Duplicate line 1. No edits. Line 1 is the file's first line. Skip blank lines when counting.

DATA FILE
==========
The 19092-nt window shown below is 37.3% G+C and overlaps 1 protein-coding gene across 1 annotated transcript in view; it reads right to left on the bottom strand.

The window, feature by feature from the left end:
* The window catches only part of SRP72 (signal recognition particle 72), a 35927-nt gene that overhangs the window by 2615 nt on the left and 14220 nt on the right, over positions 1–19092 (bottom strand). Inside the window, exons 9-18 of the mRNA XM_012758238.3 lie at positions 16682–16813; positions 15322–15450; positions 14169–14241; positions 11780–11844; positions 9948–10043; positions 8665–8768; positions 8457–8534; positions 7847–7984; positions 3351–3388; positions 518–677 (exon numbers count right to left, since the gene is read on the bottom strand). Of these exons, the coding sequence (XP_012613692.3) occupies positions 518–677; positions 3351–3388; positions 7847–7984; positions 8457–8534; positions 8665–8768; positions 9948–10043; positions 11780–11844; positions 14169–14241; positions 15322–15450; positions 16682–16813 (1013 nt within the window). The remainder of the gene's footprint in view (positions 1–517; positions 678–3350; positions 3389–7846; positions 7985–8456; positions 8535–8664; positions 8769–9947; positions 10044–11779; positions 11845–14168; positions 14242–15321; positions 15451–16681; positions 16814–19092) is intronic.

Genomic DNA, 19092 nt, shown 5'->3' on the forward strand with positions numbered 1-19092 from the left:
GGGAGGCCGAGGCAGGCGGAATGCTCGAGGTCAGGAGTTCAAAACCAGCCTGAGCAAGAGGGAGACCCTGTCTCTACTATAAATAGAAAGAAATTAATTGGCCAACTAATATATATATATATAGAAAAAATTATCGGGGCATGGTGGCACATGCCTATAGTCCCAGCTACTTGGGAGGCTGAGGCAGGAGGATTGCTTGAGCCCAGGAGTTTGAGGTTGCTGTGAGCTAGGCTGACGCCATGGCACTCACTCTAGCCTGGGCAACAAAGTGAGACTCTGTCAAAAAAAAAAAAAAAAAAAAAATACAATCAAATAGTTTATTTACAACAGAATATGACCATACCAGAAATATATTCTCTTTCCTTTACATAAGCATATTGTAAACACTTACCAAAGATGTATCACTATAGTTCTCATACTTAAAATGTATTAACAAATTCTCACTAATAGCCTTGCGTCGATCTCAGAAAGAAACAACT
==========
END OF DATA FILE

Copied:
The 19092-nt window shown below is 37.3% G+C and overlaps 1 protein-coding gene across 1 annotated transcript in view; it reads right to left on the bottom strand.